Clarion Hotel & Suites
2260 Whitney Ave
Hamden, CT 06518
Phone: (203) 288-3831
Fax: (203) 281-6032
Arts & Museums
Eli Whitney was an idealist and visionary who has been forgiven the unwitting consequences of his brilliant inventions; the cotton gin turned slavery from a tottering institution into a thriving business, and the milling machine gave rise to the horrific abuses of American industry. The museum occupies several buildings erected by Whitney as a model for a factory town, and preserves the roots of the industrial revolution that changed the country and the world.
Housed in two buildings at Southern Connecticut State University, the Ethnic Heritage Center houses exhibits, archives and educational programs throughout the year. Exhibits, artifacts and programs are possible through associations with other ethnic historical societies in New Haven and Connecticut. If you are interested in learning about the different cultures and people who make up the area, a trip to the Ethnic Heritage Center is the perfect way to do so.
Maintained and managed by the Amity & Woodbridge Historical Society, the Darling House Museum dates back to the 1770s. This house belonged to Thomas Darling, a prominent citizen of Connecticut. Currently, this house museum opens its doors on special occasions only, but you can also avail group tours with prior appointment.
Venture into Yale's exciting natural history museum. This is the only museum in Connecticut with fossil dinosaur material on permanent display. The Pulitzer Award winning "The Age of Reptiles" mural (slightly outdated, but nevertheless a beautiful work of art in itself) depicts 300 million years of prehistory. Explore the cultures and peoples of the world through exhibits on Ancient Egypt, Mesoamerica, the Andes and the Great Plains, just to mention a few. It is best to visit during non-school hours.
This 1930s Georgian Revival building sets the stage for exhibits chronicling 350 years of New Haven history. The history of "The Elm City" unfolds in each room of this institution through fine art, furniture, genealogical records, everyday artifacts and maritime displays. There are special exhibits drawn from the museum collection, such as one on the Amistad incident: captured African slaves who went on trial in New Haven after they mutinied their slave ship.
This beautiful mansion, built in 1905, lies just a block north of Audubon Street and the Audobon Arts District. Contemporary art is regularly displayed in its eight galleries, as well as works by New Haven's oldest art guilds, the New Haven Paint and Clay Club and the Brush and Palette Club. The house is open free of charge from September through June.
Little known to many visitors to the New Haven and Yale area, this museum is a wonderful treasure with displays of nearly 1000 musical instruments and other artifacts. The museum is one of the largest and most important repositories of musical instruments in the world, and is especially known for its collection of clavichords, harpsichords and pianos. Located on historic Hillhouse Avenue (described by Mark Twain as "the most beautiful street in America"), this quiet museum is not to be missed.
Culture abounds on quiet Audubon Street. There are galleries (Artspace, Small Space Gallery), performance spaces (The Arts Hall), arts organizations (City Spirit Artists, the New Haven Ballet), a host of art schools (the Neighborhood Music School, the Educational Center for the Arts, Creative Arts Workshop), and even the annual Audubon Arts on the Edge Festival. Shops and restaurants have also begun moving into the neighborhood. Ongoing activities are listed in the Arts Council Calendar, available free at the Arts Council office at 70 Audubon St across from Leeney Plaza. A block north is the John Slade Ely House, a center for contemporary arts.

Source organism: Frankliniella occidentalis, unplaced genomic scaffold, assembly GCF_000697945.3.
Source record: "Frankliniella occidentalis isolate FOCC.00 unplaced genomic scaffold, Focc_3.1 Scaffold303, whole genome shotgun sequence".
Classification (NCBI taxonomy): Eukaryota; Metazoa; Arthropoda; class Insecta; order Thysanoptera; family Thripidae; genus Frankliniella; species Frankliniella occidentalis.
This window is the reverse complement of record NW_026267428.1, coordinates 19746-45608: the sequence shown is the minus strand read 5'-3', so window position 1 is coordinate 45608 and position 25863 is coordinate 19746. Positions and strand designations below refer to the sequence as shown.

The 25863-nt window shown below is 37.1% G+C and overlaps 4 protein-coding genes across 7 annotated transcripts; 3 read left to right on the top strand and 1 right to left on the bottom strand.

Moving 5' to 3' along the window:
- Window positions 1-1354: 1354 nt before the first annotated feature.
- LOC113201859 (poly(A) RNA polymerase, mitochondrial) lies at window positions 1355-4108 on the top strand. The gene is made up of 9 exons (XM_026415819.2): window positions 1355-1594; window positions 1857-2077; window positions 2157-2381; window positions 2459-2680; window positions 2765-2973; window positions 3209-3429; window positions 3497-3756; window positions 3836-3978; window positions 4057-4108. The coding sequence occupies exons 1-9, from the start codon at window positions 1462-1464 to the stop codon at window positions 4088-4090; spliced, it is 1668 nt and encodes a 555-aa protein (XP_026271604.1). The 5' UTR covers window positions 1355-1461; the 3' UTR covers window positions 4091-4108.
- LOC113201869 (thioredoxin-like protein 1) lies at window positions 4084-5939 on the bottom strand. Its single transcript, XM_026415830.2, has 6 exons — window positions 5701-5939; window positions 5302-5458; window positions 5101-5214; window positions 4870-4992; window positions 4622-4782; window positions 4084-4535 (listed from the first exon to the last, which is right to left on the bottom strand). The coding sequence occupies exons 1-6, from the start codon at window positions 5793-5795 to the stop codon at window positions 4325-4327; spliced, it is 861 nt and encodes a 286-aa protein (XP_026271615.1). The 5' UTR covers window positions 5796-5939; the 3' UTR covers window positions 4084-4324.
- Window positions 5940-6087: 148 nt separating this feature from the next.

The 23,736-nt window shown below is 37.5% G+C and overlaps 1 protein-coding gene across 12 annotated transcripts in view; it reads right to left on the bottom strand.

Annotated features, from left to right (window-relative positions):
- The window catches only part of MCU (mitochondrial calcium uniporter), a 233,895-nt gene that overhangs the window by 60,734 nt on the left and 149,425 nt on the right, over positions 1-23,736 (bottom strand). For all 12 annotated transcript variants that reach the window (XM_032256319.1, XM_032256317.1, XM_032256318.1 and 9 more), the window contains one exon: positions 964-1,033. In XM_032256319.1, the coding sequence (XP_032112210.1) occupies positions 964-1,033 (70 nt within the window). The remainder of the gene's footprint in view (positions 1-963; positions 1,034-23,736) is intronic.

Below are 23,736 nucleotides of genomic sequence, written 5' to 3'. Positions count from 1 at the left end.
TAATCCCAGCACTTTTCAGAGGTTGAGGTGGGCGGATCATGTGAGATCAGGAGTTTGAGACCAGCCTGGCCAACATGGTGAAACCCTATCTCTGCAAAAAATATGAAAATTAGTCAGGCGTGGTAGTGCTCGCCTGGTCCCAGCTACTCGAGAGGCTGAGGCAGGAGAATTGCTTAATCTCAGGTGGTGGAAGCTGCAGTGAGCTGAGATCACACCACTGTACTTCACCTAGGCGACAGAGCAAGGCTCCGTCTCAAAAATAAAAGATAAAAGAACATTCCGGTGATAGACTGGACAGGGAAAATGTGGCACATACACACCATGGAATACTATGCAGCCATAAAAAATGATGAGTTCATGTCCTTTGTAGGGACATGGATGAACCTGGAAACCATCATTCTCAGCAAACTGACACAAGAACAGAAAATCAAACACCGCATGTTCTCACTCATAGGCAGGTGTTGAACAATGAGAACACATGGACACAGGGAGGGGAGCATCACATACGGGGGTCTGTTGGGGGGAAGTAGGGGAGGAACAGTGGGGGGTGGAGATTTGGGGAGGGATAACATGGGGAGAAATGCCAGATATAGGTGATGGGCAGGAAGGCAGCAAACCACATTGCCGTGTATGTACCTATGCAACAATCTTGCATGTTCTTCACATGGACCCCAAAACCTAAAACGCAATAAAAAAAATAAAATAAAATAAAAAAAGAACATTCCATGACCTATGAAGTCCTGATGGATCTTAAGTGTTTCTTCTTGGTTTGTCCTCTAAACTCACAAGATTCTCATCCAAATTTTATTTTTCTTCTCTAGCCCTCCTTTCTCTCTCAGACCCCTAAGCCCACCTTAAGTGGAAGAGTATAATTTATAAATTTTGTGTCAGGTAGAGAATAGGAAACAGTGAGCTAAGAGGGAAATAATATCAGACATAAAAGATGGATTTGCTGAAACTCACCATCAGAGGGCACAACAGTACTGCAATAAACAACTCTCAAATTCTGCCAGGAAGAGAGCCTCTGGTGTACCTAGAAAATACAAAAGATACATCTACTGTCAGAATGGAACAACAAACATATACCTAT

One would never guess that a Gutenberg Bible, rare prints by the famed ornithologist John Audubon, and other remarkable manuscripts and journals would all be located in this library in the heart of the Yale campus. Beinecke houses one of the largest rare book collections in the world, including more than 500,000 printed volumes and several million (yes, million) priceless manuscripts. The building is a rarity itself, designed to protect its holdings from solar damage with translucent marble "windows" that allow in only minimal light.
Connecticut Children's Museum showcases eight different thematic rooms, one designed to resemble the ever-popular Goodnight Moon storybook. Ideally, visiting children are 3-10 years old, but rumor has it that kids as young as one and as old as 12 love this educational and entertainment space.
This formidable structure on the New Haven Green was designed in 1908 by architect Cass Gilbert to blend in with the churches on the green. The handsome facade with its soaring columns and enormous windows bestows upon the visitor a gracious place to read and research. Gilbert is one of the most famous architects of the early 20th-century United States. Perhaps his best-known work is the Woolworth Building in New York City.
The Yale University Art Gallery, founded in 1832, and with more than 100,000 pieces in its permanent collection, is the oldest university art museum in the country. The gallery offers an excellent overview of art history, ranging from ancient to modern. There is an exquisite collection of American paintings, and an extensive display of 20th-century European paintings. Classic objects from ancient Egypt and the Middle East, and treasures from the South Pacific and Far East are also on display. Guided tours, lectures, family programs and concerts are all available. Admission is free.